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New statistics on medical cannabis use raise questions about what qualifies as pain management and highlight the need for more open conversations between young people and health professionals, researchers and mental health experts say.

Last month, Statistics Canada released data showing more than 60 per cent of 15- to 19-year-olds who use cannabis for medicinal purposes are treating symptoms of anxiety or depression.

Matthew Prebeg, a youth engagement specialist at the Centre for Addiction and Mental Health (CAMH), was not surprised by the findings. Instead, he was more surprised by the study’s definition of pain management, which did not include treating symptoms of depression or anxiety.

“I would argue that young people using cannabis for anxiety and depression is still pain management. It’s interesting they are using pain management to only refer to physical pain; there’s a bit of nuance there,” Prebeg said.

Prebeg said the statistics on cannabis use may have been conflated since older people have higher rates of chronic physical pain to treat while younger people have higher rates of anxiety and depression.

The definition of pain management could be expanded to include anxiety and depression, Prebeg said. “When we are talking about chronic pain and how mental health intersects with that, it would be really important to consult people with lived experience on how that’s defined,” Prebeg explained. “Especially when we are talking about Health Canada — that definition has impacts.”

Dr. Jo Henderson, executive director at the Margaret and Wallace McCain Centre for Child, Youth and Family Mental Health and a senior scientist at CAMH, echoes this statement. “It’s really important for researchers and system planners to be engaging youth with lived or living experience and expertise around mental health and substance use to ensure the voices of young people are present in these important conversations.”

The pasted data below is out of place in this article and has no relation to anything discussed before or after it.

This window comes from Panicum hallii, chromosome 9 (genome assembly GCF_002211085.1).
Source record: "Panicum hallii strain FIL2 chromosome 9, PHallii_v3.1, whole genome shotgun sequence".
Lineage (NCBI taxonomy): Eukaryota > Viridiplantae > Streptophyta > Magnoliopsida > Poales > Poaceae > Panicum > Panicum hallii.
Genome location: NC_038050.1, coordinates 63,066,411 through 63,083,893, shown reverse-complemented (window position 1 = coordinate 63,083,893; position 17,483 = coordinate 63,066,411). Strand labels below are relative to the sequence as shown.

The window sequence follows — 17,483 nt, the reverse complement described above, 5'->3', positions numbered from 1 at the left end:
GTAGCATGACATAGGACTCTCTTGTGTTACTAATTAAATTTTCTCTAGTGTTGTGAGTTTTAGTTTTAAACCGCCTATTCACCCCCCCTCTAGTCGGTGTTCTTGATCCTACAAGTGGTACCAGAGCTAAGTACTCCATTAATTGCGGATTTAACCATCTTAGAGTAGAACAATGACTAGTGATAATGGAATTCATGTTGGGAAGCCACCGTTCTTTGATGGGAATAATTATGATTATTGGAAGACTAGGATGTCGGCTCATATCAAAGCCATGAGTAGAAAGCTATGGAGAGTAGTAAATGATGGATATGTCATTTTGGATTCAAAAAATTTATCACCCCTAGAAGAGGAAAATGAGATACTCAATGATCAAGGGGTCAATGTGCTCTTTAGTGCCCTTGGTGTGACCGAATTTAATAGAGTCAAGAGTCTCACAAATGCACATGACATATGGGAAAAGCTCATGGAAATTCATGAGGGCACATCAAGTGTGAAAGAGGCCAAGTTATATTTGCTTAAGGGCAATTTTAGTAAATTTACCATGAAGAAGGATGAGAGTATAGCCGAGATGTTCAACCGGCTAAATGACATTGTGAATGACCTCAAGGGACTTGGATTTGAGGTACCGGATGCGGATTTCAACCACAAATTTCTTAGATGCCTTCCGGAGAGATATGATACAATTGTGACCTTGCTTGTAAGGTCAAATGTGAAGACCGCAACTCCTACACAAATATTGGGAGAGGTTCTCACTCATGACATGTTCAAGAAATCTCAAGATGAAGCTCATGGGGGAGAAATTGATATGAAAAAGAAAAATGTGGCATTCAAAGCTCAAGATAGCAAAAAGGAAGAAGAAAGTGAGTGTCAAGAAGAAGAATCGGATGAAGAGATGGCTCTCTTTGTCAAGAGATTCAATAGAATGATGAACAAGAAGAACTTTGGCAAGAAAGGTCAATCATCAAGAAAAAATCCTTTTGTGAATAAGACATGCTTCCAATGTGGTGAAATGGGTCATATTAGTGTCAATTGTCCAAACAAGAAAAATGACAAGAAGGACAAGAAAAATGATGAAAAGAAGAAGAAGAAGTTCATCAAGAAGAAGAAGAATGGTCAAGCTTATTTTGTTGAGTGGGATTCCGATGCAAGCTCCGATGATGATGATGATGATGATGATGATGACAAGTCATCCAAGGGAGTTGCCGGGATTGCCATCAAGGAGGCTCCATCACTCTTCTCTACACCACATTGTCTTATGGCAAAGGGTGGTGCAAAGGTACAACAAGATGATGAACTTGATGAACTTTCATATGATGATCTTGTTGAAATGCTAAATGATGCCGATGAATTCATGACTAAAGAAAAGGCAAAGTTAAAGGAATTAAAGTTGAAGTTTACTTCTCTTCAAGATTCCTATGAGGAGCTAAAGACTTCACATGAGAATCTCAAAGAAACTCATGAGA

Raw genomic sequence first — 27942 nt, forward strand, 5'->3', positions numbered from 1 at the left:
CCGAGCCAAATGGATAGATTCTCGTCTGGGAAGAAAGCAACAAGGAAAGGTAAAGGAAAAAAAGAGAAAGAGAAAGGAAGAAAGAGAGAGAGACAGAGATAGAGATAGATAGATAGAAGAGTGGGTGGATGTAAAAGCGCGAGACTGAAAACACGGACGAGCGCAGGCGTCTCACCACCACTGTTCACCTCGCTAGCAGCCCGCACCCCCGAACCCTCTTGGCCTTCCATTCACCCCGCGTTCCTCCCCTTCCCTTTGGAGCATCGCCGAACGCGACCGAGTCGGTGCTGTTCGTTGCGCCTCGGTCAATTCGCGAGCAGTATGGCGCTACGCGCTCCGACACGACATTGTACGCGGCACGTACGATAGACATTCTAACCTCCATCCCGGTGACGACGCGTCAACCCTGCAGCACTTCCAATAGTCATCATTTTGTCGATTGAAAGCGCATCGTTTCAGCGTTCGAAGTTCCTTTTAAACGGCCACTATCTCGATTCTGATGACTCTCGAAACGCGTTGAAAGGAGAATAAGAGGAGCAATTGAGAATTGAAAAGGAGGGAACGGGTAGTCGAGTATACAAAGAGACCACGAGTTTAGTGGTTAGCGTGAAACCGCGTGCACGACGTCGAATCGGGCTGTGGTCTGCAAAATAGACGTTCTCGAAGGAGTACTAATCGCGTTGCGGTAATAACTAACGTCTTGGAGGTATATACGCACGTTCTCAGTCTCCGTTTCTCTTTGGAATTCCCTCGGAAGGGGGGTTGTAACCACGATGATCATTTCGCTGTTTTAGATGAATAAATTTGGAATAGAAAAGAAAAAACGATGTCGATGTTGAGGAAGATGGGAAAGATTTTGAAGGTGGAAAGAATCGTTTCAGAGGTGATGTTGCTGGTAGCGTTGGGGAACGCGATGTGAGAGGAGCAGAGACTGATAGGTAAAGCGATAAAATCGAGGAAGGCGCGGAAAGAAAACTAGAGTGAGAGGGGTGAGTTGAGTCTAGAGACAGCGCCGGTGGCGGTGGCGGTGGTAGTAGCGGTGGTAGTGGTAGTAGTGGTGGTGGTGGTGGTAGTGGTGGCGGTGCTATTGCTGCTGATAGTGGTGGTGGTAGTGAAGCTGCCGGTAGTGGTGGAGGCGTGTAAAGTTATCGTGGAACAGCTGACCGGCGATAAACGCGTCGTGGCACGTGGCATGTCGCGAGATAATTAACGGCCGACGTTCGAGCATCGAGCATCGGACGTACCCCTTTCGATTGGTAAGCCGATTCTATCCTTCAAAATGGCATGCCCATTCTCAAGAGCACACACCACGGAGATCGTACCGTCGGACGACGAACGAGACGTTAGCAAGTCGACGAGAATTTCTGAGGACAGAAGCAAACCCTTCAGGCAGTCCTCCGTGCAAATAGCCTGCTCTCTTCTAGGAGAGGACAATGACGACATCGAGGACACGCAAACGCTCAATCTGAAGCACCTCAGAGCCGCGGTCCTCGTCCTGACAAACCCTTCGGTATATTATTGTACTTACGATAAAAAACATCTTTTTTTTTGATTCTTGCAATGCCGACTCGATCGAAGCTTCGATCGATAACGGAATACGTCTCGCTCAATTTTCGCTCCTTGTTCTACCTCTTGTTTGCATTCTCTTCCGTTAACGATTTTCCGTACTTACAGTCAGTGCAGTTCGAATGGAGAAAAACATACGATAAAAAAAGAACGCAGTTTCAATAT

Henderson can’t emphasize enough that health professionals across the country need to get better at starting productive conversations with young people about cannabis use.

“Health-care providers, family doctors and mental health professionals need to ask young people about their substance use in ways that create safety for young people to be honest about their cannabis use,” Henderson said. “Then we can start to have conversations about cannabis use in the context of mental health that are accurate and lead us to working with young people to figure out the best plan for symptom management.”

Statistics Canada released data showing more than 60 per cent of 15- to 19-year-olds who use cannabis for medicinal purposes are treating symptoms of anxiety or depression, raising questions about what qualifies as pain management.

Henderson pointed out that cannabis use is still illegal for those under 18. While the brain changes throughout our lives, Henderson said peak brain development happens particularly through adolescence and early adulthood.

“We know that cannabis use, especially high-frequency cannabis use, can impact brain structure and function,” Henderson said. “It’s important young people have accurate information about the potential impacts of cannabis on their brain development and functioning.”

The problem is access to user-friendly and developmentally appropriate mental health services in Canada, Henderson said. “That is where we need to focus much attention, ensuring that every young person across Canada has timely access to appropriate mental health services.

“No young person should be left to their own devices to address their mood and anxiety concerns,” Henderson said. “They should have access to support when they need it, in the places they need it, to help them manage those symptoms.”

Rather than looking at the StatCan data in a negative way, Prebeg said it shows an opportunity to explore alternative pain management or coping strategies for young people.

Henderson referred to a document called The Blunt Truth, made for youth, by youth to help young people become aware of the low-risk use guidelines for cannabis. “It provides useful tips about safer ways to use cannabis so young people have access to quality information to help them make good decisions.”

Although the guide is helpful, Henderson said the priority is for young people to have access to good mental health services so they can talk about their individual situations with health-care professionals to figure out the best plan for them.

“We need to continue to grow our commitment to working collaboratively with young people on the issues that affect them,” Henderson said.

Nairah Ahmed / Local Journalism Initiative / Canada’s National Observer